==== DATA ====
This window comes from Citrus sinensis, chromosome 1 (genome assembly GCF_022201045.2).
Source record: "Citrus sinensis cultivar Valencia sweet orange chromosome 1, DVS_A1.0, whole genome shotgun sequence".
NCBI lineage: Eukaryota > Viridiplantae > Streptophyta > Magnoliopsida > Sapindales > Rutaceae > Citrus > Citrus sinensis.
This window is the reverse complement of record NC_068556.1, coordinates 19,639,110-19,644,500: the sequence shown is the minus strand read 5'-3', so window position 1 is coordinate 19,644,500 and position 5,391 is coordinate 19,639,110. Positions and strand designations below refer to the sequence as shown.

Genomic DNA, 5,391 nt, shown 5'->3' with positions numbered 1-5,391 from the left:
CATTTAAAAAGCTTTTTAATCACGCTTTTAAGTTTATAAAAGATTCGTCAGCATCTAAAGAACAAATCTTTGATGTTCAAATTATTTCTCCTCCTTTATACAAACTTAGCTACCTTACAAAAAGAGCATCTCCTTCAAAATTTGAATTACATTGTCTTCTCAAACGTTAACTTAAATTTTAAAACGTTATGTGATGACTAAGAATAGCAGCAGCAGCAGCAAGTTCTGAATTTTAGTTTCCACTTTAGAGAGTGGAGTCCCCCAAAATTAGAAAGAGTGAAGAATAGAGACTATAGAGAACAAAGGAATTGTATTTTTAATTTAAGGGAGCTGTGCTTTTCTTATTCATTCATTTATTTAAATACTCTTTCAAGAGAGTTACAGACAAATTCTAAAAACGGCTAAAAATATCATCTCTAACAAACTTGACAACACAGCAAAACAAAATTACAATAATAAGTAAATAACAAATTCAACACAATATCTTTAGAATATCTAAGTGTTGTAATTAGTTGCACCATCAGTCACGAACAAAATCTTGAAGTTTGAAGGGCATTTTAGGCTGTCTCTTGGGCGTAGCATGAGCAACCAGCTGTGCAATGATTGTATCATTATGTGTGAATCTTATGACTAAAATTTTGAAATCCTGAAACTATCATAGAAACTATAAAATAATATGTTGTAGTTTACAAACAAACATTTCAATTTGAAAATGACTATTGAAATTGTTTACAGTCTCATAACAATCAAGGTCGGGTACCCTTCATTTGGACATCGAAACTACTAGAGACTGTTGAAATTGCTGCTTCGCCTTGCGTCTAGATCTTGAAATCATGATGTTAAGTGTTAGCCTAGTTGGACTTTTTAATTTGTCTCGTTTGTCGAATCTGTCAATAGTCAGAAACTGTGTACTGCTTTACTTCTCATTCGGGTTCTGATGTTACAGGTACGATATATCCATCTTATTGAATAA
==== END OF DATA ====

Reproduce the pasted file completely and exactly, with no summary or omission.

This window comes from Citrus sinensis, chromosome 1 (genome assembly GCF_022201045.2).
Source record: "Citrus sinensis cultivar Valencia sweet orange chromosome 1, DVS_A1.0, whole genome shotgun sequence".
NCBI lineage: Eukaryota > Viridiplantae > Streptophyta > Magnoliopsida > Sapindales > Rutaceae > Citrus > Citrus sinensis.
This window is the reverse complement of record NC_068556.1, coordinates 19,639,110-19,644,500: the sequence shown is the minus strand read 5'-3', so window position 1 is coordinate 19,644,500 and position 5,391 is coordinate 19,639,110. Positions and strand designations below refer to the sequence as shown.

Genomic DNA, 5,391 nt, shown 5'->3' with positions numbered 1-5,391 from the left:
CATTTAAAAAGCTTTTTAATCACGCTTTTAAGTTTATAAAAGATTCGTCAGCATCTAAAGAACAAATCTTTGATGTTCAAATTATTTCTCCTCCTTTATACAAACTTAGCTACCTTACAAAAAGAGCATCTCCTTCAAAATTTGAATTACATTGTCTTCTCAAACGTTAACTTAAATTTTAAAACGTTATGTGATGACTAAGAATAGCAGCAGCAGCAGCAAGTTCTGAATTTTAGTTTCCACTTTAGAGAGTGGAGTCCCCCAAAATTAGAAAGAGTGAAGAATAGAGACTATAGAGAACAAAGGAATTGTATTTTTAATTTAAGGGAGCTGTGCTTTTCTTATTCATTCATTTATTTAAATACTCTTTCAAGAGAGTTACAGACAAATTCTAAAAACGGCTAAAAATATCATCTCTAACAAACTTGACAACACAGCAAAACAAAATTACAATAATAAGTAAATAACAAATTCAACACAATATCTTTAGAATATCTAAGTGTTGTAATTAGTTGCACCATCAGTCACGAACAAAATCTTGAAGTTTGAAGGGCATTTTAGGCTGTCTCTTGGGCGTAGCATGAGCAACCAGCTGTGCAATGATTGTATCATTATGTGTGAATCTTATGACTAAAATTTTGAAATCCTGAAACTATCATAGAAACTATAAAATAATATGTTGTAGTTTACAAACAAACATTTCAATTTGAAAATGACTATTGAAATTGTTTACAGTCTCATAACAATCAAGGTCGGGTACCCTTCATTTGGACATCGAAACTACTAGAGACTGTTGAAATTGCTGCTTCGCCTTGCGTCTAGATCTTGAAATCATGATGTTAAGTGTTAGCCTAGTTGGACTTTTTAATTTGTCTCGTTTGTCGAATCTGTCAATAGTCAGAAACTGTGTACTGCTTTACTTCTCATTCGGGTTCTGATGTTACAGGTACGATATATCCATCTTATTGAATAA